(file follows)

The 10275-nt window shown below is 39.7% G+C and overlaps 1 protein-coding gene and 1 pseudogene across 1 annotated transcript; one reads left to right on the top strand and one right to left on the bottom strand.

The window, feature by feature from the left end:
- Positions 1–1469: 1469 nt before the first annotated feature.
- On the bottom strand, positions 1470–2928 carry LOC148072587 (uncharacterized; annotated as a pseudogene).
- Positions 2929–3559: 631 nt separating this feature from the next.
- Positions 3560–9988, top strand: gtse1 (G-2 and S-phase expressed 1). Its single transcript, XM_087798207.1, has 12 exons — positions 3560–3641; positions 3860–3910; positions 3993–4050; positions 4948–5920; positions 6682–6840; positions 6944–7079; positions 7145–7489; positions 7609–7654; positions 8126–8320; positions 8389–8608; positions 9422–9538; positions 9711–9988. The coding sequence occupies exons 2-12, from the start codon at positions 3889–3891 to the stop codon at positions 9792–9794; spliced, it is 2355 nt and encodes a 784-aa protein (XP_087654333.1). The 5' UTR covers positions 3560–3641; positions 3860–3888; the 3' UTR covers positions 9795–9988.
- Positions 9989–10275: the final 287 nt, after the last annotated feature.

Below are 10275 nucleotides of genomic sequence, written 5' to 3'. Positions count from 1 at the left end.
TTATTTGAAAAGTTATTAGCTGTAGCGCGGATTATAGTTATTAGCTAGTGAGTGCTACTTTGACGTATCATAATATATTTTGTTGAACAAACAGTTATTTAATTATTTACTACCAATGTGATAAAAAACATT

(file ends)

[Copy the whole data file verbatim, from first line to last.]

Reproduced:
The 10275-nt window shown below is 39.7% G+C and overlaps 1 protein-coding gene and 1 pseudogene across 1 annotated transcript; one reads left to right on the top strand and one right to left on the bottom strand.

The window, feature by feature from the left end:
- Positions 1–1469: 1469 nt before the first annotated feature.
- On the bottom strand, positions 1470–2928 carry LOC148072587 (uncharacterized; annotated as a pseudogene).
- Positions 2929–3559: 631 nt separating this feature from the next.
- Positions 3560–9988, top strand: gtse1 (G-2 and S-phase expressed 1). Its single transcript, XM_087798207.1, has 12 exons — positions 3560–3641; positions 3860–3910; positions 3993–4050; positions 4948–5920; positions 6682–6840; positions 6944–7079; positions 7145–7489; positions 7609–7654; positions 8126–8320; positions 8389–8608; positions 9422–9538; positions 9711–9988. The coding sequence occupies exons 2-12, from the start codon at positions 3889–3891 to the stop codon at positions 9792–9794; spliced, it is 2355 nt and encodes a 784-aa protein (XP_087654333.1). The 5' UTR covers positions 3560–3641; positions 3860–3888; the 3' UTR covers positions 9795–9988.
- Positions 9989–10275: the final 287 nt, after the last annotated feature.

Below are 10275 nucleotides of genomic sequence, written 5' to 3'. Positions count from 1 at the left end.
TTATTTGAAAAGTTATTAGCTGTAGCGCGGATTATAGTTATTAGCTAGTGAGTGCTACTTTGACGTATCATAATATATTTTGTTGAACAAACAGTTATTTAATTATTTACTACCAATGTGATAAAAAACATT